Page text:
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Debate: Is Rewarding Kids a Good Parenting Practice?

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  No, it’s the wrong message By Kathy Gillen “It won’t hurt much,” I told my two-year-old, Paige, as she waited for her immunizations. “It will be all done real fast.” Part of my statement wasn’t a lie. Later, in the car, Paige examined her Pooh Bear bandage. Her tears were gone, and the trauma seemed to be fading. I was still shaken. But I knew just how to ease my pain: produce a little magic. “We’re going to go to the toy store,” I told Paige, “and you can pick out something because you were so brave when you got your shots.” As the stiff plastic packaging and wire ties were removed from the new baby doll, delight filled my daughter’s face. The doll traveled by her side … for about a day. Paige never mentioned her doctor visit and soon abandoned the doll for her play kitchen. Later, as I tidied her room and placed the doll in Read more …

Family Affairs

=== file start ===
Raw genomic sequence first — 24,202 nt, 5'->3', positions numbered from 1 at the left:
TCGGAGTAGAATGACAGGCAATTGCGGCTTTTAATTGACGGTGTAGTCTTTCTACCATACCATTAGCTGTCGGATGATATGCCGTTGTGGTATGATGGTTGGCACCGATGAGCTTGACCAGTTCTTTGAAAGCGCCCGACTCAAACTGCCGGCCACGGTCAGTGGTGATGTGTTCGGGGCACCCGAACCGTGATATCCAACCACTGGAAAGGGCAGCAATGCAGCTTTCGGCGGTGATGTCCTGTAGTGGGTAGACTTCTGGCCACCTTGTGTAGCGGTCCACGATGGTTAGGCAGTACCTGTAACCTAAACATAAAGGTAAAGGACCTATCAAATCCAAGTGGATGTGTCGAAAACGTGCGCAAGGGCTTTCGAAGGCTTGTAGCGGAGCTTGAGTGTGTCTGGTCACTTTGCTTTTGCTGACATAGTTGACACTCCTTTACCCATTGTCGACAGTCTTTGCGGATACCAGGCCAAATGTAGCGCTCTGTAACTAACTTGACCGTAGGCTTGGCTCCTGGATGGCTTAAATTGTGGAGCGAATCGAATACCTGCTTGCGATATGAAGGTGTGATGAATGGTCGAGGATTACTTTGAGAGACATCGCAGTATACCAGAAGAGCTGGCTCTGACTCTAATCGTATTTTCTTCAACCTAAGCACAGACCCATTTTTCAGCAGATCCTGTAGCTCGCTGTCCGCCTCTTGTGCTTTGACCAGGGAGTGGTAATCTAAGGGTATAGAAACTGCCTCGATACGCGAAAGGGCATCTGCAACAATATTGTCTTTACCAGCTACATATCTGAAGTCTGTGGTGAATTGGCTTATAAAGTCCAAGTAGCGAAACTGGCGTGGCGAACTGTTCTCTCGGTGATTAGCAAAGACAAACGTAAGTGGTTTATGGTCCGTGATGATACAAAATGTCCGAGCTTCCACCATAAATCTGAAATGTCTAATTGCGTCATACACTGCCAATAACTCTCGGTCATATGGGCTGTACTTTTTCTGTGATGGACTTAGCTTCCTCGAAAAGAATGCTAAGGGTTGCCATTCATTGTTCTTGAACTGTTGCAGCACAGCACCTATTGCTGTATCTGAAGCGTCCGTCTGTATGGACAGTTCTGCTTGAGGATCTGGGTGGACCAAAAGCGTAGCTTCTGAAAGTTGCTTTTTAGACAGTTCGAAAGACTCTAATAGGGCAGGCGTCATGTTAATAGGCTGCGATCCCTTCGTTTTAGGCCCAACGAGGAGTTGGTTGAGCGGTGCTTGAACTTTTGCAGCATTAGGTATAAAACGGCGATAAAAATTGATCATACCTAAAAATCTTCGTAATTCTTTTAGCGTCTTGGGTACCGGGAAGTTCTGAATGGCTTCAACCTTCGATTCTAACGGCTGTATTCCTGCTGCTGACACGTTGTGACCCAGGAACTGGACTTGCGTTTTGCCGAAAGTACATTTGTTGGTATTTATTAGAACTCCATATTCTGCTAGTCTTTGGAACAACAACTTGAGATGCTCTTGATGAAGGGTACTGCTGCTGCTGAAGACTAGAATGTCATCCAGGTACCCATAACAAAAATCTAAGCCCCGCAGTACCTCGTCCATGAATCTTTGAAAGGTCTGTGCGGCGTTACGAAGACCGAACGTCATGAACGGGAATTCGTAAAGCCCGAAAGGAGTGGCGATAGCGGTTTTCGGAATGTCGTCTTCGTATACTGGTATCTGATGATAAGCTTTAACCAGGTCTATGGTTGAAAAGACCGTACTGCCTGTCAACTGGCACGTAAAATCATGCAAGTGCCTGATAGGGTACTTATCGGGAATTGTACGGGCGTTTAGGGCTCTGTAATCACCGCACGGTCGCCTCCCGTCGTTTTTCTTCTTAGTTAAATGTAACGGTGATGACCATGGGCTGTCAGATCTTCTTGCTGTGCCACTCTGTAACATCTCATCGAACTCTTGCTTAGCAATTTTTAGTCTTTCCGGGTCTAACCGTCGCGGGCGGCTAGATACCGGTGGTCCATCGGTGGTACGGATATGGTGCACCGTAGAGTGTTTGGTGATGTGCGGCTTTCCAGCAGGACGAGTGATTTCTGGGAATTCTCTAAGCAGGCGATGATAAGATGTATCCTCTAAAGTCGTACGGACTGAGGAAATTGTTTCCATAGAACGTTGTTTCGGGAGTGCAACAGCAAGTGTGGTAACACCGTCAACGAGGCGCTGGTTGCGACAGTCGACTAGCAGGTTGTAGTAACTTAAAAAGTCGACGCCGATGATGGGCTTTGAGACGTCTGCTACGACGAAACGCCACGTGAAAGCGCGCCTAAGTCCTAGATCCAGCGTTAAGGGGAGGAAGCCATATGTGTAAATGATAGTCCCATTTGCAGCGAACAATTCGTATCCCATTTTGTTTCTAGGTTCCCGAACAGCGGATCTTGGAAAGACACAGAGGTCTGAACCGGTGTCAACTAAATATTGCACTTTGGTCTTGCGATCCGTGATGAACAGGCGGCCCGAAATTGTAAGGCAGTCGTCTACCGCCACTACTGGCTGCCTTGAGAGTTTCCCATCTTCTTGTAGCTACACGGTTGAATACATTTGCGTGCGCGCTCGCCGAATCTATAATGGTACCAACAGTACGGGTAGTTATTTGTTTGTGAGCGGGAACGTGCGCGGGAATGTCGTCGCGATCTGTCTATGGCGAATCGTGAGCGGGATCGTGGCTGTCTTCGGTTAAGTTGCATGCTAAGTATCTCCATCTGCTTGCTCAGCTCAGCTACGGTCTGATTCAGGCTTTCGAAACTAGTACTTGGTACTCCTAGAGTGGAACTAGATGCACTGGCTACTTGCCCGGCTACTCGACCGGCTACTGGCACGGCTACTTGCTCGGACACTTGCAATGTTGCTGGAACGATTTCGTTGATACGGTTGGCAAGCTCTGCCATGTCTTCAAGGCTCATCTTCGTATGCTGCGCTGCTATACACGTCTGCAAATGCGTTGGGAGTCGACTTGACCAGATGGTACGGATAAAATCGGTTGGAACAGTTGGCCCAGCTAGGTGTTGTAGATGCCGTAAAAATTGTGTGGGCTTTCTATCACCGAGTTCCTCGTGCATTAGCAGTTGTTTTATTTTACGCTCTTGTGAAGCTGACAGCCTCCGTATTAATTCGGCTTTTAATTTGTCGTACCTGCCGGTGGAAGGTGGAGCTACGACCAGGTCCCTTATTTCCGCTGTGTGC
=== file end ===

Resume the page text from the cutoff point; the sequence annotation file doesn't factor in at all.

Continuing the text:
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From Brain, Child (Fall 2009) By Meagan Francis Four-year-old Charlie has no idea—yet—what transpired between his mom and dad late last year. Stationed overseas while her husband was on active duty in Iraq, Charlie’s mother, Stella, began to notice her husband, Tom, becoming distracted and disinterested. A picture of her husband sitting with a young woman on his lap on a mutual friend’s Facebook page aroused her suspicions, and the constant texting and e-mailing when he came home on a break confirmed them. Finally, Tom admitted he’d been having an affair with another soldier and said he was in love with her, though he claimed they’d never had a physical relationship (something Stella doesn’t believe). As she watched the effects her husband’s withdrawal was having on her son, Stella got angry. “Tom was so disengaged that Charlie started wanting nothing to do with him,” she says. Before the holidays, Charlie’s class was working on a project to send deployed dads Read more …